|QUOTE (sivispacem @ Wednesday, Jan 9 2013, 04:09)|
|Doesn't this rather ignore the fact that the training and education system in all it's forms is far less agile to respond to the needs of the market than is required? An industry can literally go out of fashion overnight, so are you saying that the individual is solely to blame for picking an industry which all evidence indicated was steadfast and long-lasting but due to completely unforeseen consequences ceases to have relevance? For mid-high skilled work you can expect a reasonable training period of anywhere between 1 and 3 years, so coming from a technically skilled role like metalworking to a different technically skilled role is a long and costly process. Personally, I think it's extremely misleading to blame the individual for failing to assess circumstances that were not only beyond their control, but beyond their reasonable foresight and vision.|
I guess I should have modified a verb there with "inadvertently" or some such. That one happens
to choose wrong does not change the fact it was a choice. Choices have consequences. This includes the unintended ones.
With regards to training, yes, it could take a while to train for another job of equal skill. But he would still be getting paid from his current job if he was taking classes at night or online, no? Even if the steel mill pay is "bad," that's still better than the zero pay if he quits or the "wage slaves" demand too much and put the mill out of business (see also: Hostess). Or, he could take a job which requires lesser skill. Maybe even run for Congress, which doesn't even seem to require a functional brain stem, let alone skill, and become a millionaire.
|QUOTE (sivispacem @ Wednesday, Jan 9 2013, 04:09)|
|Also, it rather misses the issue in regard to improper and unethical business behaviour. There's enough cartel economics being done by large firms under the current, regulated economic system, and it links directly to organisational profiteering at the expense of both the workforce and the consumer. I cannot fathom any realistic reason why this would become anything other than completely endemic under a completely deregulated economy, and without sufficient centralised checks and balances and under the protection of personal and business privacy it might remain largely unseen. So in essence it could be perfectly possible for large groups of interlinked organisations to fix the market in their favour and consign their staff to effective wage-slavery by drastically cutting the amount of pay they receive in order to both decrease the net cost of their product and increase their profit margin. The effect of this would be twofold- it would economically disadvantage and potentially impoverish the workforce and also effectively prevent them from "jumping ship" because due to the likely increased consumer spending caused by effectively undercutting rival products, the competition would either have to wage-match downwards or be forced out of the market. And under the guise of defending business strategy and intellectual property, the entire thing could be effectively and largely hidden from the majority of the population because applying the concepts of personal and private property to business effectively eliminates the requirement for transparency between the provider and the consumer.|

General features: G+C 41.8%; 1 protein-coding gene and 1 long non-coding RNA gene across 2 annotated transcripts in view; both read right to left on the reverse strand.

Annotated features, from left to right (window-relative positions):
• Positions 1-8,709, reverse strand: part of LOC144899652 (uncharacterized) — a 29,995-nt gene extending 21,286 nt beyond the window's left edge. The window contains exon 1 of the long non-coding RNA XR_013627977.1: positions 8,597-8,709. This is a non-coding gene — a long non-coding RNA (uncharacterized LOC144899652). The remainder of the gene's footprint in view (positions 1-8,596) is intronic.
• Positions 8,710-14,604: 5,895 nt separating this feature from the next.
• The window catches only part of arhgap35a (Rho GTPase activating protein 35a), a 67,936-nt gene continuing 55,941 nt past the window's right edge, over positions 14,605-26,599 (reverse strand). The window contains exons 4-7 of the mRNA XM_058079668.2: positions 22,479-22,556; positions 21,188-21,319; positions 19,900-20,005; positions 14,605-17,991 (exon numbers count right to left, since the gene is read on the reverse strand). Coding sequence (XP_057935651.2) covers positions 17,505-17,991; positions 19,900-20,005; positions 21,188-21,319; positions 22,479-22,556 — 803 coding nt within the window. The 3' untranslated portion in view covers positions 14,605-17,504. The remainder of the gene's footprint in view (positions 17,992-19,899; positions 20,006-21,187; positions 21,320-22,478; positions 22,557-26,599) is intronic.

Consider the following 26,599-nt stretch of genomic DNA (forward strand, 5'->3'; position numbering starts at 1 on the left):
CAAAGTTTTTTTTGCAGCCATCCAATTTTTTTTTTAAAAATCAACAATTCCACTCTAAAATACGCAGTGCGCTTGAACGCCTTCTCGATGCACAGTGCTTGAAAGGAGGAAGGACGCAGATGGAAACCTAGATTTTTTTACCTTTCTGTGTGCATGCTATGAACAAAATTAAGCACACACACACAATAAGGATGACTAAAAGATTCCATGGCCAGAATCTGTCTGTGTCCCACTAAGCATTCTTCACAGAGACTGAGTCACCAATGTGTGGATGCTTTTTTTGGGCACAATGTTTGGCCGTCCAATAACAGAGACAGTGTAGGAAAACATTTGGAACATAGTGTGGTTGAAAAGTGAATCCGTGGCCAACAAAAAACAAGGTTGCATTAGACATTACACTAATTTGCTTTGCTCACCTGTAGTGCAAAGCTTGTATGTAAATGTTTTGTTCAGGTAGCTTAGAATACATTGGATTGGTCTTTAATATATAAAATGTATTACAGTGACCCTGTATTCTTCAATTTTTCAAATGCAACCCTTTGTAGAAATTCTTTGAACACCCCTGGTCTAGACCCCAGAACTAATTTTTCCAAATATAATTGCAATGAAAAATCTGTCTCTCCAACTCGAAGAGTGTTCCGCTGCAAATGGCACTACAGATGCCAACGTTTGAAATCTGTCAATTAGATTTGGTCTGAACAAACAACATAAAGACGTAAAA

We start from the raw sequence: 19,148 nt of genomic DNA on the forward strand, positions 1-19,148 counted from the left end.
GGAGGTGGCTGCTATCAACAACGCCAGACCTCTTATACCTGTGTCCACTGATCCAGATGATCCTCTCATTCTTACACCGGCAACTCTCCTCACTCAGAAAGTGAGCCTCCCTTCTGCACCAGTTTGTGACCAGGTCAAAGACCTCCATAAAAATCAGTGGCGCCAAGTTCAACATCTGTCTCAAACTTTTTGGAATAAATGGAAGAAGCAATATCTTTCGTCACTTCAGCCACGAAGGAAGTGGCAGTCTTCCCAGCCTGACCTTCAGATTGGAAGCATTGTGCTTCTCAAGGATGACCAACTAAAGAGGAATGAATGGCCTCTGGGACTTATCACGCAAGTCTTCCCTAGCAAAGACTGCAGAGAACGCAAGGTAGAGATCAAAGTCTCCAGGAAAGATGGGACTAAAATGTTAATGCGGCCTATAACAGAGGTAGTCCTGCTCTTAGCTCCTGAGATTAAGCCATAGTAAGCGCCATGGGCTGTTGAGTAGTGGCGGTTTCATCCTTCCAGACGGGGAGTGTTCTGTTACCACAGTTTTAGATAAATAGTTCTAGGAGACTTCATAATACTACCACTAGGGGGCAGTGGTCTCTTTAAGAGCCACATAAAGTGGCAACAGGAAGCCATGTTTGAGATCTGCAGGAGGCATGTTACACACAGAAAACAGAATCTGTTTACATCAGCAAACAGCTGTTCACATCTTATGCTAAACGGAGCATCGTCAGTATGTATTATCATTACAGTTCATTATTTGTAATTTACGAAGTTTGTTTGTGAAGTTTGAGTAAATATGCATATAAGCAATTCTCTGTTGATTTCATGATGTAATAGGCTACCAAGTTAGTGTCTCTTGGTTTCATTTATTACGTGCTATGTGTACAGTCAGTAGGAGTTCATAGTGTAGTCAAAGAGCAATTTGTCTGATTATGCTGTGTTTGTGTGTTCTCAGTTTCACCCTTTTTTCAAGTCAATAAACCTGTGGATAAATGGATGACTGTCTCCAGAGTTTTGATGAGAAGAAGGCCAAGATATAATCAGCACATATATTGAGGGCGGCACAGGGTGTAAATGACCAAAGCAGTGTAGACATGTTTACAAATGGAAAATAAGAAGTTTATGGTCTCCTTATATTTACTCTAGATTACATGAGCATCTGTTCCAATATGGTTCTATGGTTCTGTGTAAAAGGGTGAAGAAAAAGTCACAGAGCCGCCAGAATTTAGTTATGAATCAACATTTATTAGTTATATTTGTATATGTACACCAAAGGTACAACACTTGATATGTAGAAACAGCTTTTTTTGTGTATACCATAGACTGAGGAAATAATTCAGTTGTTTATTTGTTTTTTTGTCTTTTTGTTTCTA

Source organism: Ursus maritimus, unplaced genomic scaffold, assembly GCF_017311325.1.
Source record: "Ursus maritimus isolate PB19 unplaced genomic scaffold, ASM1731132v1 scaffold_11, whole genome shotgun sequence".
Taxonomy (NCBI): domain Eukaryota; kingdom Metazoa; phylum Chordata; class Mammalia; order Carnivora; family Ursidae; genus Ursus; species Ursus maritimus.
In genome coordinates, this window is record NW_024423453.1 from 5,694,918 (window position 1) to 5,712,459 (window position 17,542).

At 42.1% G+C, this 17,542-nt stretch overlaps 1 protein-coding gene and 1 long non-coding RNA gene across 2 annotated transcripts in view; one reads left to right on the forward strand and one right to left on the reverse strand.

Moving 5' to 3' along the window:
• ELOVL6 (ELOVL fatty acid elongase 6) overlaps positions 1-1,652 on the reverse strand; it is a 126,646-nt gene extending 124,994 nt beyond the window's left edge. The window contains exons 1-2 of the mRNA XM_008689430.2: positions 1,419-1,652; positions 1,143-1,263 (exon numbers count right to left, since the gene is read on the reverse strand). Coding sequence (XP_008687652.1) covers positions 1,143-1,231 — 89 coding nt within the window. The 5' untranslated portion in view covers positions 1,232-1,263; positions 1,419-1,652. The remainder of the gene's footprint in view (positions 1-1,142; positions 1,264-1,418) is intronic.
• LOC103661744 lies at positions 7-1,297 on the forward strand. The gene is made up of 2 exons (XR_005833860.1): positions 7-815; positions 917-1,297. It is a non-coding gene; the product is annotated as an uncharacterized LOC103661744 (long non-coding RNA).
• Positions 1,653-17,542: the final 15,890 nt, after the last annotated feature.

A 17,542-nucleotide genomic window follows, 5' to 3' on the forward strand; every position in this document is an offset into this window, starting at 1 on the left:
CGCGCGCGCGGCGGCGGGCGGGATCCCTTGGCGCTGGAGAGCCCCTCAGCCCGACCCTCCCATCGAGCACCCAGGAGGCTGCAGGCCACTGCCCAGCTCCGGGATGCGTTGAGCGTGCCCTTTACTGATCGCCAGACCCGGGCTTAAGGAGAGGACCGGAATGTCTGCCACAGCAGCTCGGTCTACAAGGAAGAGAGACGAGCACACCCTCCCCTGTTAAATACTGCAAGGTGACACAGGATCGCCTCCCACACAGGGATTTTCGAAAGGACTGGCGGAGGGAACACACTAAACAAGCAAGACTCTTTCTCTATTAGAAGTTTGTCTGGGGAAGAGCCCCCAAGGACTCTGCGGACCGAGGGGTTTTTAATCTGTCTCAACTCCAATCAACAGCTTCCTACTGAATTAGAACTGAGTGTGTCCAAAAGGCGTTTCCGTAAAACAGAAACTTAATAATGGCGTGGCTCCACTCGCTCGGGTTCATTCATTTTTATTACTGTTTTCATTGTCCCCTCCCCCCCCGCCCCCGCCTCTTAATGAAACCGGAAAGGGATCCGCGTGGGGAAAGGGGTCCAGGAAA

But how much of the current cartel environment exists due to government protection of them? If I wanted to start a company to build cars or (random example off the top of my head) even help people pick curtain colors
in some States, I have to jump through licensing and regulatory hoops which favor established players. Which in turns, limits the potential for competition. So which comes first, the chicken or the egg?
As for downward pressure on wages by cartels in the absence of regulation, yes, this is a possibility. As it stands, however, wages in most of the cartels here (from automakers to fast food to whatever) are already above-- often well above --the legally defined minimum wage. Even (before one of our World Workers chime in..) in States and industries with little union influence. One could argue these wages are as high as they are because the legal minimum wage is but a floor above which skilled wages must only float marginally above.
If the legal floor were removed, and wages were marched downward, consumer spending would go down, not up as you suggest, because the workers, in aggregate, would have less to spend. Or if you mean consumer spending in relation to just the one entity with the lowest cost/price, wouldn't this just expose them to more competition for labor? If the wage is driven low enough that one can earn essentially the same amount flipping burgers as from building cars, then why take the harder job? Even if wages in skilled trades remain higher, the risk from worker poaching would increase as there are generally still job specific training costs involved.